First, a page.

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Cochrane Database of Systematic Reviews

Combined spinal-epidural versus epidural analgesia in labour

Overview of attention for article published in Cochrane database of systematic reviews, October 2012
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About this Attention Score

  • Average Attention Score compared to outputs of the same age

Mentioned by

twitter
1 tweeter
facebook
1 Facebook page
f1000
1 research highlight platform

Citations

dimensions_citation
156 Dimensions

Readers on

mendeley
273 Mendeley
Title
Combined spinal-epidural versus epidural analgesia in labour
Published in
Cochrane database of systematic reviews, October 2012
DOI 10.1002/14651858.cd003401.pub3
Pubmed ID
Authors

Scott W Simmons, Neda Taghizadeh, Alicia T Dennis, Damien Hughes, Allan M Cyna

Abstract

Traditional epidural techniques have been associated with prolonged labour, use of oxytocin augmentation and increased incidence of instrumental vaginal delivery. The combined spinal-epidural (CSE) technique has been introduced in an attempt to reduce these adverse effects. CSE is believed to improve maternal mobility during labour and provide more rapid onset of analgesia than epidural analgesia, which could contribute to increased maternal satisfaction.

Twitter Demographics

The data shown below were collected from the profile of 1 tweeter who shared this research output. Click here to find out more about how the information was compiled.

Mendeley readers

The data shown below were compiled from readership statistics for 273 Mendeley readers of this research output. Click here to see the associated Mendeley record.

Geographical breakdown

Country Count As %
Canada 2 <1%
Turkey 2 <1%
Ethiopia 1 <1%
South Africa 1 <1%
United Kingdom 1 <1%
Colombia 1 <1%
Unknown 265 97%

Demographic breakdown

Readers by professional status Count As %
Student > Master 43 16%
Student > Bachelor 37 14%
Researcher 35 13%
Student > Ph. D. Student 26 10%
Student > Postgraduate 24 9%
Other 64 23%
Unknown 44 16%
Readers by discipline Count As %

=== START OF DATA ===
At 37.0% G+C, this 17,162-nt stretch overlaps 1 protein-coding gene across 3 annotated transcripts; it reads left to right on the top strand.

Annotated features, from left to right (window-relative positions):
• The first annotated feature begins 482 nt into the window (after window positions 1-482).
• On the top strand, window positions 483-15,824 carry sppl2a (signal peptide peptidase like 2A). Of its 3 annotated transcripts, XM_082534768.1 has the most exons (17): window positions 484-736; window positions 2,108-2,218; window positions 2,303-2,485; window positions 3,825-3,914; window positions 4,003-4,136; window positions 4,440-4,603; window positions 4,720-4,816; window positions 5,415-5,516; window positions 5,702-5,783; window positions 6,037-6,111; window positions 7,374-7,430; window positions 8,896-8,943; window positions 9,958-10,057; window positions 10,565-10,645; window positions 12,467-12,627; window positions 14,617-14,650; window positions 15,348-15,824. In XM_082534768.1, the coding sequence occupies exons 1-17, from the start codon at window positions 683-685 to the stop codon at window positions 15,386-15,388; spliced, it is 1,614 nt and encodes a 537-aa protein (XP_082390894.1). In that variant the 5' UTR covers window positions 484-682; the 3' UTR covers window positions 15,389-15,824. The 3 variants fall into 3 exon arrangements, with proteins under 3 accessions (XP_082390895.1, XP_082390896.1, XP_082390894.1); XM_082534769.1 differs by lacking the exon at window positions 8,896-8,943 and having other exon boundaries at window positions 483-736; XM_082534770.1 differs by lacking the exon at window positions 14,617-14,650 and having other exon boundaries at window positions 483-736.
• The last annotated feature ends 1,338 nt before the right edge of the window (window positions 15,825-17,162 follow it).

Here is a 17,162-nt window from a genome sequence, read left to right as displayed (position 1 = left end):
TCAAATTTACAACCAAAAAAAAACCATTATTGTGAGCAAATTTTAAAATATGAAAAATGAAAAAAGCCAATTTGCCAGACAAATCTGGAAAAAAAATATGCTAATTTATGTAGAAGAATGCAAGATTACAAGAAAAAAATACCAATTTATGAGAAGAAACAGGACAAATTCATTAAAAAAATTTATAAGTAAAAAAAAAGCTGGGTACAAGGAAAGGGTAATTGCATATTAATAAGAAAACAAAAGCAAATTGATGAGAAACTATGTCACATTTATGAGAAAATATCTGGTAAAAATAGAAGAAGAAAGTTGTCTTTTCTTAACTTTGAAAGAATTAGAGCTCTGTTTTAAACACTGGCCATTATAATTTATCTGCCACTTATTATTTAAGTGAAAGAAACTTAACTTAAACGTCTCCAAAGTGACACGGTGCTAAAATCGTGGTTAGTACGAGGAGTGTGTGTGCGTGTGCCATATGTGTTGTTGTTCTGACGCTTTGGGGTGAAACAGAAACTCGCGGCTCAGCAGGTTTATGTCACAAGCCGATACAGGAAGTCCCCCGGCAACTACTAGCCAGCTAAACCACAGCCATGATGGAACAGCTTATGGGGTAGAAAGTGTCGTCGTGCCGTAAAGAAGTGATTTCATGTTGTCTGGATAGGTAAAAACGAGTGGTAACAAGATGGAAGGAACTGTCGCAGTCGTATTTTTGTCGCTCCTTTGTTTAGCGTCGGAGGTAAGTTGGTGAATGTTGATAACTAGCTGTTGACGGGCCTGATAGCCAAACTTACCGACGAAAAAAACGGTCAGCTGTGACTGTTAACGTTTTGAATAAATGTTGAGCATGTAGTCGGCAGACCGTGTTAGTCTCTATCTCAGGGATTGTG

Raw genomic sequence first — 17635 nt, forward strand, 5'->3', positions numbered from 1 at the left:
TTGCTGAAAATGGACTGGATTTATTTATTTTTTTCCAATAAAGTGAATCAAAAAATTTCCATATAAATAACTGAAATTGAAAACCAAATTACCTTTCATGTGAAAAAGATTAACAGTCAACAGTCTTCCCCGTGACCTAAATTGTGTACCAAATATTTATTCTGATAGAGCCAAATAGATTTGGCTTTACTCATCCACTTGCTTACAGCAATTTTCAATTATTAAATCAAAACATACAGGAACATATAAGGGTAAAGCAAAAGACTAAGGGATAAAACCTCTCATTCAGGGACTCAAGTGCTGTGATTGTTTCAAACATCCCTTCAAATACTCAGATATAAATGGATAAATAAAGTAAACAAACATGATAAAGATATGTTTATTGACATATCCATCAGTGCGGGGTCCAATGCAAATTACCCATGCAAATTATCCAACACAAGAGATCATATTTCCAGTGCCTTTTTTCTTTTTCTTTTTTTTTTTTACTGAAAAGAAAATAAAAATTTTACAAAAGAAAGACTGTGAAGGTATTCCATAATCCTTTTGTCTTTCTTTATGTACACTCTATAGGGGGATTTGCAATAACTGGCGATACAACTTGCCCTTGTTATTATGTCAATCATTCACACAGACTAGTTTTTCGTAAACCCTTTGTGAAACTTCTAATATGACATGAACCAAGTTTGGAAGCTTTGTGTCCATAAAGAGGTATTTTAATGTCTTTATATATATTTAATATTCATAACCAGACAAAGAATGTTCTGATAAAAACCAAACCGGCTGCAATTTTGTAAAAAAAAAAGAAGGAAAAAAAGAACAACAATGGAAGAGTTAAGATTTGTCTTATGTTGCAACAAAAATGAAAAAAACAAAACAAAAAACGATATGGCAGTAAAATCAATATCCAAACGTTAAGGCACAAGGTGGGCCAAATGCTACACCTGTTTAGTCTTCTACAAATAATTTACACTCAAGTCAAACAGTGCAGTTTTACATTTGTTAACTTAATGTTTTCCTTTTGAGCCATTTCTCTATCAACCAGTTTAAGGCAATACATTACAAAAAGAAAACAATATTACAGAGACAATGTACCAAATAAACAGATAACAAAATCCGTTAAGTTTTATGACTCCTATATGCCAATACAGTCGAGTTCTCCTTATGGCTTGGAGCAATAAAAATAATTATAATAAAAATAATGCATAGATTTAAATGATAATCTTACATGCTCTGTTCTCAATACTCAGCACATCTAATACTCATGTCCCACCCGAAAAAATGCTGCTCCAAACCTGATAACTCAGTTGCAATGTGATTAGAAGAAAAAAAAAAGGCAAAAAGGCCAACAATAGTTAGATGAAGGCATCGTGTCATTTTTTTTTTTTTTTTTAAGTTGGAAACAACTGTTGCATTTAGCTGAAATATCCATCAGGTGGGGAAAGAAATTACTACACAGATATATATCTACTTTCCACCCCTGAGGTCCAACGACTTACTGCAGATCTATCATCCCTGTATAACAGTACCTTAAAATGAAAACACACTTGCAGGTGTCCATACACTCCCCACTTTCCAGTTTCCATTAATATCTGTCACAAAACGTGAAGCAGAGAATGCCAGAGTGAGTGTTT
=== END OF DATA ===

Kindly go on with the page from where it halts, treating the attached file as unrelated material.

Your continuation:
Medicine and Dentistry 142 52%
Nursing and Health Professions 32 12%
Psychology 19 7%
Social Sciences 12 4%
Pharmacology, Toxicology and Pharmaceutical Science 4 1%
Other 13 5%
Unknown 51 19%

Attention Score in Context

This research output has an Altmetric Attention Score of 3. This is our high-level measure of the quality and quantity of online attention that it has received. This Attention Score, as well as the ranking and number of research outputs shown below, was calculated when the research output was last mentioned on 31 October 2020.
All research outputs
#9,719,304
of 17,585,248 outputs
Outputs from Cochrane database of systematic reviews
#9,217
of 11,718 outputs
Outputs of similar age
#76,050
of 156,611 outputs
Outputs of similar age from Cochrane database of systematic reviews
#63
of 90 outputs
Altmetric has tracked 17,585,248 research outputs across all sources so far. This one is in the 44th percentile – i.e., 44% of other outputs scored the same or lower than it.
So far Altmetric has tracked 11,718 research outputs from this source. They typically receive a lot more attention than average, with a mean Attention Score of 25.2. This one is in the 20th percentile – i.e., 20% of its peers scored the same or lower than it.
Older research outputs will score higher simply because they've had more time to accumulate mentions. To account for age we can compare this Altmetric Attention Score to the 156,611 tracked outputs that were published within six weeks on either side of this one in any source. This one has gotten more attention than average, scoring higher than 50% of its contemporaries.
We're also able to compare this research output to 90 others from the same source and published within six weeks on either side of this one. This one is in the 27th percentile – i.e., 27% of its contemporaries scored the same or lower than it.